I first met Larry Russell at the "Homage for John Ross" I hosted at Mexico City's Teatro de la Ciudad in February 2011. John Ross, the dean of foreign correspondents in Mexico, loved good jazz almost as much as politics. We decided we needed live music to celebrate his life. Digs collaborator Carol Hopkins had heard Larry Russell play jazz on his saxophone, said he was great, and asked him to play. We were delighted when he volunteered his services to honor John.
Larry showed up, set up, and with no drama played “Goodbye Pork Pie Hat” composed by Charlie Mingus and “Round Midnight” by Thelonius Monk. I was extremely impressed. Who was this US jazz great who just happened to be available in Mexico City and willing to give his time?
Larry Russell was born in Connecticut. At 14, already interested in a career in music, his mother took him to visit the big band leader Henry Jerome. During intermission back stage Jerome suggested Larry talk to lead saxophonist Alan Greenspan (yes, later chairman of the U.S. Federal Reserve Board). Greenspan advised him not to put all his eggs in one basket. Though an accomplished saxophonist, Greenspan was apparently already practicing to be an economist.
Larry studied music at the New England Conservatory and at 19 was playing with the Boston Pops. Though Larry enjoyed classical music he pursued his early passion for jazz, traveling and playing with some of the great jazz groups including Buddy Rich and Louis Prima. “Jazz is the only original US art form,“ Larry told me. “To play classical music the idea is to play a composition as perfectly as possible resulting in constant imitation. In jazz you’re encouraged to find your own voice, do improvisation, interpretations, variations.”
“Popular music depresses me. Rock music is like wading in a kiddy pool. Jazz is like swimming in the ocean. Rock musicians play 3 chords for 3000 people and jazz musicians play 3000 chords for 3 people.”
Larry’s first trip to Mexico was in the early 60’s at the behest of a Mexico City jazz promoter. He enjoyed Mexico’s jazz scene but returned to the U.S. where jobs were more plentiful. In New York he met and fell in love with Mexico City-based photographer Nadine Markova. An antiwar activist, Vietnam had already soured Larry on paying US taxes. Moving to Mexico was an attractive option. He married Nadine.
In the following years Larry continued to perform jazz but also taught music. For a number of years he headed Mexico City's American School music department. “I’d still be there but the peso devaluation in the mid-80’s led to the withdrawal of half the students and the closure of the music department.”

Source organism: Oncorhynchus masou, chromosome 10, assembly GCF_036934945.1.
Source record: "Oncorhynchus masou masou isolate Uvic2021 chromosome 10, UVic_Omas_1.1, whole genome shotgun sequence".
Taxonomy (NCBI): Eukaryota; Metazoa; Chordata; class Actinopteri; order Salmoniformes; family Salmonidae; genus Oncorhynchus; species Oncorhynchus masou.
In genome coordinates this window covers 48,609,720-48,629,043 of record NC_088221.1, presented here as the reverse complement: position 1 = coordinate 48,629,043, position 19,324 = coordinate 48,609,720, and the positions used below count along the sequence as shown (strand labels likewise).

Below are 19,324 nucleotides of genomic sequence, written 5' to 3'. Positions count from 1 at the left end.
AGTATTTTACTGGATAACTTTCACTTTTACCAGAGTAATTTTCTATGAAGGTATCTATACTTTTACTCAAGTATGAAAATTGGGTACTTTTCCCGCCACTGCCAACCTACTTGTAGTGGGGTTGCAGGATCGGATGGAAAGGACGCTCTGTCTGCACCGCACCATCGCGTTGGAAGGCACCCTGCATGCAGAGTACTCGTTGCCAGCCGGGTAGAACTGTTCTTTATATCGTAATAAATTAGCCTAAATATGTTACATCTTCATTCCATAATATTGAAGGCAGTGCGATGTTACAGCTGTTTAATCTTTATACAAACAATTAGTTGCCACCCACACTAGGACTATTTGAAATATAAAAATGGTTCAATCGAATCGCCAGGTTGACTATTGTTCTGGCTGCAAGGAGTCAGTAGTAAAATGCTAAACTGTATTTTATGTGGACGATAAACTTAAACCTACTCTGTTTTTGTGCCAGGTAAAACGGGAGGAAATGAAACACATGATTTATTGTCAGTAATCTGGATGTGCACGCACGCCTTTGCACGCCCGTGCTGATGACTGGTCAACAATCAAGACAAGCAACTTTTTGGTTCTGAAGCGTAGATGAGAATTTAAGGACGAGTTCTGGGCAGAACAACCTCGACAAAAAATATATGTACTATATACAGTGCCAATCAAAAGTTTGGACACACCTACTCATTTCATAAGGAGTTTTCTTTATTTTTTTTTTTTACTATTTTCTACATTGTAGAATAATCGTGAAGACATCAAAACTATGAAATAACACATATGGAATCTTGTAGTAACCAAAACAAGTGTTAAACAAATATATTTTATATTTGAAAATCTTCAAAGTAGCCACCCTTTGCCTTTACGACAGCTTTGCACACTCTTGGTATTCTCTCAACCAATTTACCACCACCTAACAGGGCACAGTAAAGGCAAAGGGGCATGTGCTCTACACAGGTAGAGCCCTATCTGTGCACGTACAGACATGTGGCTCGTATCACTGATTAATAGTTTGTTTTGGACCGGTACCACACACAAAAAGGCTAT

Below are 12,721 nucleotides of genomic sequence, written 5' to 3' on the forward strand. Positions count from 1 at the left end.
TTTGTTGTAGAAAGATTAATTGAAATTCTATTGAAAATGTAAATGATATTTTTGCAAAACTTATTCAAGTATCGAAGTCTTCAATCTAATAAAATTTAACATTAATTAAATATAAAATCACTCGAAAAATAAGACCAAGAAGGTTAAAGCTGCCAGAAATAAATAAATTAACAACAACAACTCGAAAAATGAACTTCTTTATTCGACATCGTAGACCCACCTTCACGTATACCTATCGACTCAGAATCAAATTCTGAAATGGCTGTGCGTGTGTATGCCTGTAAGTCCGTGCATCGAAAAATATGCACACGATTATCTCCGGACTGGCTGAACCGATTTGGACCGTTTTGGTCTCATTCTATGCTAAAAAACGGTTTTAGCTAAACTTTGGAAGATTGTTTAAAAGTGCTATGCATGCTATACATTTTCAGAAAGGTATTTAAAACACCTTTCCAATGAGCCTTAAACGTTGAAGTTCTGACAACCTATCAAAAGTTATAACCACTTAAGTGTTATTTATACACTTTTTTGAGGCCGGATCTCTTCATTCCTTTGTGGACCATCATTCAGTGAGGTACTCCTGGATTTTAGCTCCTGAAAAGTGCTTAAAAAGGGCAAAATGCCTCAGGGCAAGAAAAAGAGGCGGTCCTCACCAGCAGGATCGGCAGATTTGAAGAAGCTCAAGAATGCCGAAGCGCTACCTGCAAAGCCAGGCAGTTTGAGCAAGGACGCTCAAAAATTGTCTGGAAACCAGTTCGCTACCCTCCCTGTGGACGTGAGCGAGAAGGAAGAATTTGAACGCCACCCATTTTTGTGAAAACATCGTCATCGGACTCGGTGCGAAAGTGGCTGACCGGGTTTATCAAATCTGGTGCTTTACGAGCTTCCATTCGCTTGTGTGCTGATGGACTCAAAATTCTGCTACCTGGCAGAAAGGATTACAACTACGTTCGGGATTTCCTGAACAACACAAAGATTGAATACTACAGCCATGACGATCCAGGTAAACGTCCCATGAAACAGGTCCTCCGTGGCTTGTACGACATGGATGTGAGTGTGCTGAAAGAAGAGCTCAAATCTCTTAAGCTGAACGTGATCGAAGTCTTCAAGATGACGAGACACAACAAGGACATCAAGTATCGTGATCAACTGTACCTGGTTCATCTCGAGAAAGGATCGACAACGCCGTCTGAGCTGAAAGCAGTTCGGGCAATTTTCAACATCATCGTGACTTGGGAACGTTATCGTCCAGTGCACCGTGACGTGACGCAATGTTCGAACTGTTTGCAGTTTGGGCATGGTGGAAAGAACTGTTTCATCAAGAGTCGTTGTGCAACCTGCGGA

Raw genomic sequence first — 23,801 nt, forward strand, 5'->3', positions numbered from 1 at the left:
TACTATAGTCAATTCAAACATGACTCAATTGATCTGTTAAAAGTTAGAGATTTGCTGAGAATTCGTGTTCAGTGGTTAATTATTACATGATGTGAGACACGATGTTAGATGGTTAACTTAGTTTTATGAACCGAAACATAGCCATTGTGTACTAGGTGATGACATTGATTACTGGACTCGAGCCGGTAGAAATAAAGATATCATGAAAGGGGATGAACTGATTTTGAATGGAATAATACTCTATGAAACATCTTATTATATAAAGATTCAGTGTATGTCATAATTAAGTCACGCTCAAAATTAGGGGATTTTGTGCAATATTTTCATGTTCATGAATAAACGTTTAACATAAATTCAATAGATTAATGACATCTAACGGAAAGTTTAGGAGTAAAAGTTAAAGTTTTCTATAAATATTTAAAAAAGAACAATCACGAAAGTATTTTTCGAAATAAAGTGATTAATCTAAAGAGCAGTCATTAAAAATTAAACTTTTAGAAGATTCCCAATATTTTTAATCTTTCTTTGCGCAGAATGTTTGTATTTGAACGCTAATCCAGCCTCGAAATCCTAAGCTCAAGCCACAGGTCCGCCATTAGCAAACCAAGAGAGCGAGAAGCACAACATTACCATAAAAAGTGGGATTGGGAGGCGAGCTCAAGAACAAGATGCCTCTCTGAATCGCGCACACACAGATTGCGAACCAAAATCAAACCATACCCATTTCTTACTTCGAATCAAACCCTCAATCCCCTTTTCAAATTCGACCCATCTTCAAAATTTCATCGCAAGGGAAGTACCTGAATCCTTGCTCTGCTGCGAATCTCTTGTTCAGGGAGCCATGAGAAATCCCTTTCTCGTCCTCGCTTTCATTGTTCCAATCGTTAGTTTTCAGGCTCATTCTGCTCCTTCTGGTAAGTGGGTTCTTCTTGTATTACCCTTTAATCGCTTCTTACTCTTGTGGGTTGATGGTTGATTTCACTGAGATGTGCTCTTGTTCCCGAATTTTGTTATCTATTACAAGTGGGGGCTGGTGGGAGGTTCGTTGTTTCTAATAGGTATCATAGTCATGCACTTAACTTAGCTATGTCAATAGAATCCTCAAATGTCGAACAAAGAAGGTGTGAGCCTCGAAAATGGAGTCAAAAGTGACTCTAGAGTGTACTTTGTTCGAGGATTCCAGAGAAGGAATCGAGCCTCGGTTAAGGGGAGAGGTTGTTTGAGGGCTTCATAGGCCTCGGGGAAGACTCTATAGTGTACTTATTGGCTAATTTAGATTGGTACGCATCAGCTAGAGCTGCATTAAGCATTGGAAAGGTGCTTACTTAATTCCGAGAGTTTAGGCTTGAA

Heeding Greenspan’s advice, Larry and Nadine pooled their considerable talents and began supplementing music and photography with journalism. They were a natural team. Larry wrote and Nadine photographed. They did many travel and archeological pieces for "Geografia Universal".
While working for the BBC on an archeological piece Larry had an experience I listened to in awe and envy. Larry secured rare permission to enter the cave beneath the Pyramid of the Sun. INAH Director Roberto Gallegos suggested they “bring compasses, I think you’ll be interested.” Larry said that when the team reached the cave the compasses “went haywire – we were in a strong magnetic field. Also of interest was the freshness of the air. We were eleven in an enclosed space, carrying heavy equipment. We suffered no oxygen deprivation -- in fact felt energized.”
Asked about other jazz greats who’d come to Mexico, Larry mentioned good friends who lived (and died) in Cuernavaca – the double bassist Charlie Mingus (1922-79) and pianist, arranger, and composer Gil Evans (1912-88). Saxophonist Dexter Gordon (1923-90) spent several years living near Larry -- gigging with him in Mexico City and Cuernavaca. Dave Brubeck (1920-2012) was also a friend with whom Larry jammed at European festivals. “Dave and his wife Iola spent a number of quiet vacations at nearby Hacienda Cocoyoc,” Larry said.
“For many years Aeromexico and/or Televisa sponsored participation in European jazz festivals. As the first traveling Mexican jazz group we were a bit of an oddity but much appreciated. We have a standing invitation to the great jazz festivals however without sponsorship it’s impossible to attend. It’s unfortunate. We’ve developed great local talent.”
Larry added, “I’m very content in Mexico and have no intention of retiring. Though an octogenarian I pay no attention to my chronological age; music is therapy. In fact, I may be a better musician now than I’ve ever been.”
You can hear the Larry Russell International Jazz Quartet most Wednesdays and Thursdays 7-9 p.m. at Kash in San Angel in Mexico City. They are also regulars at Paparazzi in Cuernavaca.
John Ross' son was dismissive of having live jazz at his father’s homage, preferring a recording of Charlie “Bird” Parker or Charlie Mingus. Little did he know that Larry Russell had played with these greats and carried on in Mexico the jazz tradition beloved by his father.
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